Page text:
Impact of Flood Relief in Maban

Seasonal flooding in August was worse than usual, which caused the initial crisis. It was followed by a more severe series of floods in October which not only intensified the humanitarian emergency but led to the evacuation of staff from many NGOs in Maban.

Following an appeal from Tony O’Riordan SJ, the Irish Jesuit who was then Director of the Maban programme, Irish Jesuit Missions obtained a Misean Cara grant to support post-flooding recovery and reconstruction efforts. The funding targeted 1,000 households out of 12,982 people within the host, internally displaced persons (IDP) and refugee communities in the region. As the grant was being implemented, in the month of October, the region experienced additional and unprecedented scales of flooding. The government declared a state of emergency in flood affected regions, within which Maban was the worst affected. The floods led to large-scale displacement and intensified humanitarian need for 200,000 people from the host, IDP and refugee communities.

With water levels rising higher that a metre all NGOs in Maban, including JRS, suffered severe flood damage to their office compounds, warehouses and staff housing facilities. During the acute phase of the emergency in October, there was widescale evacuation of humanitarian staff. Because of the diminished capacity of the JRS compound to safely host the team, nine staff members were relocated to Juba [capital of South Sudan] and 10 others to the UNHCR compound in Maban. A core recovery team, led by Tony O’Riordan SJ, who could be quickly evacuated in case of additional floods, remained in the compound, and worked tirelessly to mitigate the damage.

Emergency Appeal Impact

Irish Jesuit Missions launched an emergency appeal for funding at this time, to which our supporters generously donated €15,684, enabling a core team of staff, community volunteers and local staff to maintain critical humanitarian support through the flood emergency. Other members of the Xavier Network also donated to the crisis fund. As a result of this emergency funding, JRS was the first organisation to successfully restore the full scale of their humanitarian programme. The team collaborated with a number of other NGOs to provide core relief items and food stocks for the most vulnerable and at-risk individuals in the host and refugee communities.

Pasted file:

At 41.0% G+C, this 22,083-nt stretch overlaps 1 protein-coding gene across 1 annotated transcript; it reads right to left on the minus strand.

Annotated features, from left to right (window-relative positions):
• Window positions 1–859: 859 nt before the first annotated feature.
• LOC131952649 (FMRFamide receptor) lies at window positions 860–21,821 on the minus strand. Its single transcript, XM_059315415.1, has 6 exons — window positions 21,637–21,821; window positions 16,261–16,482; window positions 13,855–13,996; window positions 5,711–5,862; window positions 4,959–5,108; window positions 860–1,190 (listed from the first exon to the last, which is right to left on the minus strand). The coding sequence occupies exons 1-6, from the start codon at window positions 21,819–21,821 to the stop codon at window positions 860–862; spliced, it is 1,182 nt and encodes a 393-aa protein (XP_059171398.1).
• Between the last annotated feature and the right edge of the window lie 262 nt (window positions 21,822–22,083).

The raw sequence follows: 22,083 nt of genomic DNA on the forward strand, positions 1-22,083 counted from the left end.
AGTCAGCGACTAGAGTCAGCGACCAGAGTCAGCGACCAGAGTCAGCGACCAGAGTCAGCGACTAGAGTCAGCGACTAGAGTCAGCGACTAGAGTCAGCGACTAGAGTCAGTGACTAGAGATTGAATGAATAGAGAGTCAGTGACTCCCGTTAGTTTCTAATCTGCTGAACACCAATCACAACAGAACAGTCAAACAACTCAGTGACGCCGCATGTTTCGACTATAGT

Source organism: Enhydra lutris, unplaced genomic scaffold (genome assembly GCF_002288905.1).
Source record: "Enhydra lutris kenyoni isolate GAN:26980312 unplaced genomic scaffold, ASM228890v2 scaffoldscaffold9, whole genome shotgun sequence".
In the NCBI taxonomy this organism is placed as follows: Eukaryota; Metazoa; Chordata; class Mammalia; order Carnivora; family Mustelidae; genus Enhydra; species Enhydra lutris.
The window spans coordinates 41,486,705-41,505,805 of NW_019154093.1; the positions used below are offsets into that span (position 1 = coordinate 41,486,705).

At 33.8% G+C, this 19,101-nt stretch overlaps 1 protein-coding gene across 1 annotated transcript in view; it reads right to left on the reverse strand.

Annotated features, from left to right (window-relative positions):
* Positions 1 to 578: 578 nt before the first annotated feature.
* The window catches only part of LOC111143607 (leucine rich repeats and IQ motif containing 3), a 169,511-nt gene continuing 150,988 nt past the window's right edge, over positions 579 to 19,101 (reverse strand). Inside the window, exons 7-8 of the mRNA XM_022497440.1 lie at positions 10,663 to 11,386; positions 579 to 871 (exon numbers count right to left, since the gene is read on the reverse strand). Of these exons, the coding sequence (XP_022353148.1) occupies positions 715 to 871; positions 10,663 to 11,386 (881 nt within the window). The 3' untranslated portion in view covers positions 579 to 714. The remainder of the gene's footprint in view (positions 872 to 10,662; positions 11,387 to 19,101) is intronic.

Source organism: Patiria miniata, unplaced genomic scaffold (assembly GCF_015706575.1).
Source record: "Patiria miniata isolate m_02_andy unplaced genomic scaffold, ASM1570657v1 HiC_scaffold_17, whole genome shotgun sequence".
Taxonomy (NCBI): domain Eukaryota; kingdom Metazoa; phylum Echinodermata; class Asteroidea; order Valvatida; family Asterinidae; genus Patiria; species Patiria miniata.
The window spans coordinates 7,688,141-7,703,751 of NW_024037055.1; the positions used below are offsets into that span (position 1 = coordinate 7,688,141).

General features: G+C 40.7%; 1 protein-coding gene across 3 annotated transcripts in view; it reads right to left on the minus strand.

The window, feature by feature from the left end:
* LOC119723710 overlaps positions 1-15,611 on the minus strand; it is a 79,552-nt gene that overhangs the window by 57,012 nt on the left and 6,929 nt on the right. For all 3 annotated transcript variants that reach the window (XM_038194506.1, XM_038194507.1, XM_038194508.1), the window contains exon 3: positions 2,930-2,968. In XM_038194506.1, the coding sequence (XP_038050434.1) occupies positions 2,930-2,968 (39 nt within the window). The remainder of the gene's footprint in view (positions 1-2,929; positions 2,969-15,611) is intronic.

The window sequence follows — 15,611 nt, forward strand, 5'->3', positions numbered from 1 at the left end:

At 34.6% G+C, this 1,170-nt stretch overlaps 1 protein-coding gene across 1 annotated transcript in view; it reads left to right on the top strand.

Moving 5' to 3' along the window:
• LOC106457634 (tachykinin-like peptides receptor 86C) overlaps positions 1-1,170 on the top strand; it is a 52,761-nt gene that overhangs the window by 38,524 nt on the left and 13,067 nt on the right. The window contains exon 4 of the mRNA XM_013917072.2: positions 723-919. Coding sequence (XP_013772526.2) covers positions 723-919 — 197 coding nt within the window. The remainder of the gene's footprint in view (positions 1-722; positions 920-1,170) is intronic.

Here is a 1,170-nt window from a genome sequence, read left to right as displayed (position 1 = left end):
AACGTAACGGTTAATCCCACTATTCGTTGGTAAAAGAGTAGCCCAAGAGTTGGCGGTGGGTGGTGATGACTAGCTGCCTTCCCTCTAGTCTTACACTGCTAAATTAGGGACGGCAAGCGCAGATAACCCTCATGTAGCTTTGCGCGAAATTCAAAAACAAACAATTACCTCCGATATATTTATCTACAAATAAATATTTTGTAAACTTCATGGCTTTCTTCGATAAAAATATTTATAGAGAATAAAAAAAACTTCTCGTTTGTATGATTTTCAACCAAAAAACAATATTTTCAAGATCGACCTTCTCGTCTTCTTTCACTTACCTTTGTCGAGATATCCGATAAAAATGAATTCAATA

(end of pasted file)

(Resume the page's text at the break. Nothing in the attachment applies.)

Emergency Sanitation and Feeding Programmes

JRS helped people to cope with the catastrophic effects of the flooding in a number of ways. One example of the assistance provided to the people of Maban is the complimentary feeding programme which ran in primary schools for several months. Ensuring that children got one nutritious meal every day encouraged families who had incurred significant losses in the floods to keep sending their children to school. Particularly for girls in this context, limited access to basic needs in their families can increase the risk of being withdrawn from school to support household income, or being forced into early marriage to relieve immediate financial pressures.

Vulnerable groups within the communities, including the elderly and people living with disability would continued to receive psychosocial care throughout the flooding crisis and receive basic supplies and supports to help to mitigate the risks the floods exposed them to.
Emergency sanitation was provided for temporary school locations in Maban: JRS supported Good Shepherd ECD and the St Mark’s Primary School with the construction of three stands latrine blocks each with a handwashing facility. The schools how have separate latrines for boys, girls and teachers. Temporary learning spaces and storage facilities were built and reinforced with basic flood defenses to minimise future water damage to them.

Thanks to the aid received from Misean Cara and the generosity of our donors, JRS has been able to help people in Maban recover from this disaster. We are very grateful to all of you who responded to our appeal in October 2019.

Earlier this year, Tony O’Riordan SJ moved on from his position as Project Director of the Maban programme. The Acting Director of the programme is now Sean Kenney.

(Photo: Bunj town in Maban at sunset, by Tony O’Riordan SJ)